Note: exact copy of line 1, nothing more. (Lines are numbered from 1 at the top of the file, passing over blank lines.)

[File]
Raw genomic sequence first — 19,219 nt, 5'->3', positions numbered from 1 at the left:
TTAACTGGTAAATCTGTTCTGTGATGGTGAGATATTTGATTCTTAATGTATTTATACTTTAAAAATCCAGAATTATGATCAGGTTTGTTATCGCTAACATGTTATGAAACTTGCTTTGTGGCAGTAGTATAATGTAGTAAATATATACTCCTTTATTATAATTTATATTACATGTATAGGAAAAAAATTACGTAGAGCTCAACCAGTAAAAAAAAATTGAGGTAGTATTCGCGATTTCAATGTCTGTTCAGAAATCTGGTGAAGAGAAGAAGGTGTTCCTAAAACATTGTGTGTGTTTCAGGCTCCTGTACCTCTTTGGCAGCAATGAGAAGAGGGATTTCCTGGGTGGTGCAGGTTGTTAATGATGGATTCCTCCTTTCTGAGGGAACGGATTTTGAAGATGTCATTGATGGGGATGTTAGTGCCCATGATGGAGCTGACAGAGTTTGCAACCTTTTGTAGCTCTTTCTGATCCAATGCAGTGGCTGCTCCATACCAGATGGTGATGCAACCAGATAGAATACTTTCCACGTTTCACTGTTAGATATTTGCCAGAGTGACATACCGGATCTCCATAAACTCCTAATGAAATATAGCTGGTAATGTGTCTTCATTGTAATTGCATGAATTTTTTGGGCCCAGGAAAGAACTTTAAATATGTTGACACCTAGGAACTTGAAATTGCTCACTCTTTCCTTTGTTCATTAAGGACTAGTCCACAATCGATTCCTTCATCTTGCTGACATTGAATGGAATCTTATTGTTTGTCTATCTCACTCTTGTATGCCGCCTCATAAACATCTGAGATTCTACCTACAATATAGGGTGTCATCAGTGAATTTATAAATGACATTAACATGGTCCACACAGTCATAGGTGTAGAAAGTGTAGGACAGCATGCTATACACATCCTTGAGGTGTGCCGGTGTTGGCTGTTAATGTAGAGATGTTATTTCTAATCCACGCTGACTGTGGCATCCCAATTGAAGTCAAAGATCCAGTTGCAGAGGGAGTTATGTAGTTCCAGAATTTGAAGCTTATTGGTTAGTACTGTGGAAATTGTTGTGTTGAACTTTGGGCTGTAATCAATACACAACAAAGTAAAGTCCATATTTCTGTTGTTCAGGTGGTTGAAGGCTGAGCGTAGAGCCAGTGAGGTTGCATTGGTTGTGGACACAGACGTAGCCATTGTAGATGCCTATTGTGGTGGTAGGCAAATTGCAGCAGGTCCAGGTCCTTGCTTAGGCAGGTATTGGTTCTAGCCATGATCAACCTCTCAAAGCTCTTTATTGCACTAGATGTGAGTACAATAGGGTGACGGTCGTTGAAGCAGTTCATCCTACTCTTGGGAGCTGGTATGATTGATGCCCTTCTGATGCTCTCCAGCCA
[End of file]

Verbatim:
Raw genomic sequence first — 19,219 nt, 5'->3', positions numbered from 1 at the left: